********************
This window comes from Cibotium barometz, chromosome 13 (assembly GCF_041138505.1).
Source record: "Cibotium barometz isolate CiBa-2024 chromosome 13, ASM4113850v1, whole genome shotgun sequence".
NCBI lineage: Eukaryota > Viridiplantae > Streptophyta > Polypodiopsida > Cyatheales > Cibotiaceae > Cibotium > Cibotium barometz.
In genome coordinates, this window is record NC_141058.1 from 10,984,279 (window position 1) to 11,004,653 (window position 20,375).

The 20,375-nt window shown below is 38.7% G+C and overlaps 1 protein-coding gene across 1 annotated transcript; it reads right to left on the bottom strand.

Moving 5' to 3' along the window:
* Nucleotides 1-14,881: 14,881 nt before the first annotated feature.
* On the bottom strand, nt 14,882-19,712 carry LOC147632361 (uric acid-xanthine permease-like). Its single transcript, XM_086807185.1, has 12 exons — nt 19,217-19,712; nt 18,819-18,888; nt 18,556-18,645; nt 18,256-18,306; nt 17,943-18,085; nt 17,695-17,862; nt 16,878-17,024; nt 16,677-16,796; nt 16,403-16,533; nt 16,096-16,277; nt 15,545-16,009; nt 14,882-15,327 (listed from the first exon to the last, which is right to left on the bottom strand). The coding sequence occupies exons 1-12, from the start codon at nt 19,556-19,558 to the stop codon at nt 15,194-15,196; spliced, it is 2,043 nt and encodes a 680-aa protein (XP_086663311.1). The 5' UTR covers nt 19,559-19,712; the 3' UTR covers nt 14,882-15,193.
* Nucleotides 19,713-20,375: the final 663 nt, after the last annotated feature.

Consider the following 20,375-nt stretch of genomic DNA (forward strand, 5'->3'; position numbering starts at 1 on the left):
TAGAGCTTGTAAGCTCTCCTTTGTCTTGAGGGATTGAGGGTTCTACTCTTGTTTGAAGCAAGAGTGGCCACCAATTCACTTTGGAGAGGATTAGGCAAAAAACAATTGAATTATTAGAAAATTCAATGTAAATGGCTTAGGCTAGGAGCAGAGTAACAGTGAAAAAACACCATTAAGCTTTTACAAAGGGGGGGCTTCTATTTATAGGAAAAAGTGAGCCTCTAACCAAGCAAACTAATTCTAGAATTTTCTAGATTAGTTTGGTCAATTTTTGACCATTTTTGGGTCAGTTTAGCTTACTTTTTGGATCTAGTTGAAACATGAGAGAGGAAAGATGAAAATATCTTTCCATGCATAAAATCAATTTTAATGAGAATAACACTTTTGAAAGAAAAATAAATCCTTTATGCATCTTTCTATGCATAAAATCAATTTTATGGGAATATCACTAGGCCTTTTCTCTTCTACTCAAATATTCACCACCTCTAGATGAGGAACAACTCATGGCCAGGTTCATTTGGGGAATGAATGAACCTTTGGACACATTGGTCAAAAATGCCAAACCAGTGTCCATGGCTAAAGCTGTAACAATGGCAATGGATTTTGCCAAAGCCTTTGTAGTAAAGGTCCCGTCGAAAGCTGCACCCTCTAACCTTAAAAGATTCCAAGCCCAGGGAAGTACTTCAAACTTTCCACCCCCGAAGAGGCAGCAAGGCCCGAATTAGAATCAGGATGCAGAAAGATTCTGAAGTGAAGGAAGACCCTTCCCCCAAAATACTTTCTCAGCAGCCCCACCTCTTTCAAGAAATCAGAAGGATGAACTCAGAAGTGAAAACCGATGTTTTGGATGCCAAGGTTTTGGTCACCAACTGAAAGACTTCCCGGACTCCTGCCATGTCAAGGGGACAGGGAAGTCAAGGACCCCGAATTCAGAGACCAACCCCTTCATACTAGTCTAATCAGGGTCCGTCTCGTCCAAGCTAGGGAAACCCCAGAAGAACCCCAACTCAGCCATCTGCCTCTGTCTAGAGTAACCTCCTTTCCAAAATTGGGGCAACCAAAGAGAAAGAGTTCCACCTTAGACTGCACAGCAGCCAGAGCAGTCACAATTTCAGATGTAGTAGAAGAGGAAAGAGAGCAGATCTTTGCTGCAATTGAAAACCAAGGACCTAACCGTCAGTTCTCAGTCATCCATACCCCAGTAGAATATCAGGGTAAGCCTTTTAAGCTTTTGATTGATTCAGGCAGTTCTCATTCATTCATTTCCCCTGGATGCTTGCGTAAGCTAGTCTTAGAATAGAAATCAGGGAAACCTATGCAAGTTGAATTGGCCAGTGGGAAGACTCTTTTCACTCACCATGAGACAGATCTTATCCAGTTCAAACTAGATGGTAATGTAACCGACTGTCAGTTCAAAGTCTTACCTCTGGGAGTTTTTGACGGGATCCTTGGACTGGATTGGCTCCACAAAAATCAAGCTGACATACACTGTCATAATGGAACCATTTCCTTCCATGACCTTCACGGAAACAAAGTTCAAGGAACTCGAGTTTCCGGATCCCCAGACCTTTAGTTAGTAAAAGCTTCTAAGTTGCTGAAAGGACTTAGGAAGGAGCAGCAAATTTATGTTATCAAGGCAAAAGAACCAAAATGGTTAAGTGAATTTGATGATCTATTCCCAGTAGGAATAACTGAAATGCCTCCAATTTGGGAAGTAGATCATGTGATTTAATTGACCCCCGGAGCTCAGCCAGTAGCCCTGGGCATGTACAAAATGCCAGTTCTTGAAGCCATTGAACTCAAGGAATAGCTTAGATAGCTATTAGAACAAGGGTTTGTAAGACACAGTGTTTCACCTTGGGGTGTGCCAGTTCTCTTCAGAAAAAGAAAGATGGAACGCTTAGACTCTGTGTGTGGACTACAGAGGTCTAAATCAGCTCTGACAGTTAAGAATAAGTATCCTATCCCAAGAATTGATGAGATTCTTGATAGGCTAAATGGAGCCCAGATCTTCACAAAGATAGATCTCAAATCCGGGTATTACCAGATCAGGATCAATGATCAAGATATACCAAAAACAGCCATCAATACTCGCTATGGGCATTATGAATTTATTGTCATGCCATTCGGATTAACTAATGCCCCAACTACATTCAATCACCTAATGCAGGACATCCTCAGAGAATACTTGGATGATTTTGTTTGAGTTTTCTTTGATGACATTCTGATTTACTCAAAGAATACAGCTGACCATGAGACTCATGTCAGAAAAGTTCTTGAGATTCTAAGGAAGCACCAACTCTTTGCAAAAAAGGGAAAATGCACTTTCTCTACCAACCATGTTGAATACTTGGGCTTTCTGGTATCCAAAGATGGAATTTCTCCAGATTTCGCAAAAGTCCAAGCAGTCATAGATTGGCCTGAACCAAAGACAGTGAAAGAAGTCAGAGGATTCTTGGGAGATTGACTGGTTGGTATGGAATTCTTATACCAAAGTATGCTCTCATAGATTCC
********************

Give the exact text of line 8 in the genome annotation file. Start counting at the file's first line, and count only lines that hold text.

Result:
* On the bottom strand, nt 14,882-19,712 carry LOC147632361 (uric acid-xanthine permease-like). Its single transcript, XM_086807185.1, has 12 exons — nt 19,217-19,712; nt 18,819-18,888; nt 18,556-18,645; nt 18,256-18,306; nt 17,943-18,085; nt 17,695-17,862; nt 16,878-17,024; nt 16,677-16,796; nt 16,403-16,533; nt 16,096-16,277; nt 15,545-16,009; nt 14,882-15,327 (listed from the first exon to the last, which is right to left on the bottom strand). The coding sequence occupies exons 1-12, from the start codon at nt 19,556-19,558 to the stop codon at nt 15,194-15,196; spliced, it is 2,043 nt and encodes a 680-aa protein (XP_086663311.1). The 5' UTR covers nt 19,559-19,712; the 3' UTR covers nt 14,882-15,193.